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NASA steps in after 4chan users try to rig contest against black teens

NASA steps in after 4chan users try to rig contest against black teens
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NASA has shut down the public voting phase for a national science competition after racist online trolls targeted a group of African-American teenagers, The Washington Post reports.

Three teenagers from Washington, D.C. — the competition's only all-black female team — were rising rapidly in the online voting phase of NASA's yearly high school science competition until their entry was targeted by users of the site 4chan, an image board notorious for raids on other websites and for being a haven for white supremacists.

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Users on the site organized a campaign to vote against the three Banneker High School teenagers, the Post reports, including urging users to download software to interfere with voting. NASA officials then canceled the voting, stating that an attempt had been made to change the final vote totals.

According to the Post, the users targeted the teens over their race, claiming that they only advanced as far as they did because of social media support. The three teens entered the competition with an invention that would purify lead-tainted water in school drinking fountains.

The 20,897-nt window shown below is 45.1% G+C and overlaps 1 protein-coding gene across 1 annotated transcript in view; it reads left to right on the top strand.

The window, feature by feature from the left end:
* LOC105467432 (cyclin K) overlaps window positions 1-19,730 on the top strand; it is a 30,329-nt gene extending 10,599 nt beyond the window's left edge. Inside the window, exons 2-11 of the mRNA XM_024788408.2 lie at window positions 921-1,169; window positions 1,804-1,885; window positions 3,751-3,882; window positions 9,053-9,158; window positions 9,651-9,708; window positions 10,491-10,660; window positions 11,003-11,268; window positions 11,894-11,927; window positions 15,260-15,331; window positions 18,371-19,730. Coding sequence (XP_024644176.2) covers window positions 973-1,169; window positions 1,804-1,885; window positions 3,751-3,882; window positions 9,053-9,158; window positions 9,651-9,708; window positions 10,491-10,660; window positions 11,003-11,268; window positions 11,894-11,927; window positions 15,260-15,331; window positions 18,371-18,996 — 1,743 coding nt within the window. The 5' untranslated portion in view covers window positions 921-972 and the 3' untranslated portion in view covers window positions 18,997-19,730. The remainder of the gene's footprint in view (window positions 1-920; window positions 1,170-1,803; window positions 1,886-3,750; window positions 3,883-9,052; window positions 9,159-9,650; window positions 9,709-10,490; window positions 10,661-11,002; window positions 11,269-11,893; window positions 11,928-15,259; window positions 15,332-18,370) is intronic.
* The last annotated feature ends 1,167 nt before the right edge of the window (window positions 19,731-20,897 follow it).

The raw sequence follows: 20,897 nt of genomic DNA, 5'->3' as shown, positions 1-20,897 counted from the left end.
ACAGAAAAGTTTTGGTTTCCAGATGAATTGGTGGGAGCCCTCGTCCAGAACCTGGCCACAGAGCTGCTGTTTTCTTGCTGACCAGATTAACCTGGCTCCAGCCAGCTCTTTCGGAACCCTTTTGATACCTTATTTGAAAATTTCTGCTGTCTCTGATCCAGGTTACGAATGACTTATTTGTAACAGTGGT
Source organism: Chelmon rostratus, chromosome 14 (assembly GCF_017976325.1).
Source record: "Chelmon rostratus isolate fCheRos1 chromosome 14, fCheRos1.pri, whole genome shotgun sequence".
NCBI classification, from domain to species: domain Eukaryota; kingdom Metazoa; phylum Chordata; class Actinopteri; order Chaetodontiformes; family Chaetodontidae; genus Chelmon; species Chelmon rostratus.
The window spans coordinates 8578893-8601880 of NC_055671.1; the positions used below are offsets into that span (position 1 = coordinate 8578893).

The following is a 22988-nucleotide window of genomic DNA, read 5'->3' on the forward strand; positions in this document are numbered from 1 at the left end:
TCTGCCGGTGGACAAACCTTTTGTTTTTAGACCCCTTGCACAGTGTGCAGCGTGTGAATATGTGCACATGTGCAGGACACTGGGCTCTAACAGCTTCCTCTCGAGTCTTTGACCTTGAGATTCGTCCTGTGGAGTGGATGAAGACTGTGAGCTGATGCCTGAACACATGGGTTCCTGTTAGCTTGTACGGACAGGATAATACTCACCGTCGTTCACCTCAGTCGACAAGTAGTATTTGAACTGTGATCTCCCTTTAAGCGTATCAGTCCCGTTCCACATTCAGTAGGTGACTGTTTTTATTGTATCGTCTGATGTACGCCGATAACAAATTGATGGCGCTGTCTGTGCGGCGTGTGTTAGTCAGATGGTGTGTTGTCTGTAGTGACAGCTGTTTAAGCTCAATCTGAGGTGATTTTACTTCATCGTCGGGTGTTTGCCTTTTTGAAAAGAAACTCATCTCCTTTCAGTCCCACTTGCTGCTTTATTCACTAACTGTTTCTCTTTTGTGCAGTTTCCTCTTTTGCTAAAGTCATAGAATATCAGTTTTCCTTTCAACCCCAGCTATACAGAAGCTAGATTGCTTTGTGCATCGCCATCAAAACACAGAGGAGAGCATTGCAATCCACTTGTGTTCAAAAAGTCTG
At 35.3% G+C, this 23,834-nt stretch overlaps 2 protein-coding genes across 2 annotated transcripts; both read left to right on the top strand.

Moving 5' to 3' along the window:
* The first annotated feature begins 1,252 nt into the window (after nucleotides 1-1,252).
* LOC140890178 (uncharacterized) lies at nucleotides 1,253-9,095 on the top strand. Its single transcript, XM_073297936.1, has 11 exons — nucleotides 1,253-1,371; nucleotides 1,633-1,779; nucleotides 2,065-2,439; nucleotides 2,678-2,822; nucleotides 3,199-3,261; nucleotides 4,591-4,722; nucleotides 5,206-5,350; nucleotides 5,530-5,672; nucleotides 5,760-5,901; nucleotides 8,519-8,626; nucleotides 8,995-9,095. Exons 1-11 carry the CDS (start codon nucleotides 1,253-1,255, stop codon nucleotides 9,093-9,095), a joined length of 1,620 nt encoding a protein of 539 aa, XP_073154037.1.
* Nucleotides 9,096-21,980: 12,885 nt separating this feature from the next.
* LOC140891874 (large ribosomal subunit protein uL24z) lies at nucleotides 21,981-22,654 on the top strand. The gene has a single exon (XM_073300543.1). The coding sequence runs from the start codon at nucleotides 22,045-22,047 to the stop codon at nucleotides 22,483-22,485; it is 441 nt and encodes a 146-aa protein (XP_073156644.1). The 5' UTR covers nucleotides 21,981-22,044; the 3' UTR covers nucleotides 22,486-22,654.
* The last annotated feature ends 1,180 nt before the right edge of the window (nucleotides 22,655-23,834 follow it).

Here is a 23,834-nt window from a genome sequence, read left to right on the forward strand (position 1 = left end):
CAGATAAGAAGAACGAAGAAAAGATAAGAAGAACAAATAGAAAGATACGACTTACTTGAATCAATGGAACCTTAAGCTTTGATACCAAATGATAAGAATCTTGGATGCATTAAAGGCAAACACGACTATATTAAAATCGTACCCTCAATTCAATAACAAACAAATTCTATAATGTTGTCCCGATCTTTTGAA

In a statement to the Post, NASA said that while it supports the use of social media to support teams, the 4chan effort crossed a line.

“Unfortunately, it was brought to NASA’s attention yesterday that some members of the public used social media, not to encourage students ... but to attack a particular student team based on their race and encourage others to disrupt the contest and manipulate the vote, and the attempt to manipulate the vote occurred shortly after those posts,” the agency's statement reads.

“NASA continues to support outreach and education for all Americans, and encourages all of our children to reach for the stars.”

Eight finalists, including the Banneker High School group, have been announced, with the agency announcing winners later in May. Winners will receive invitations to NASA’s Goddard Space Flight Center in Greenbelt, Md., for two days of workshops with NASA scientists.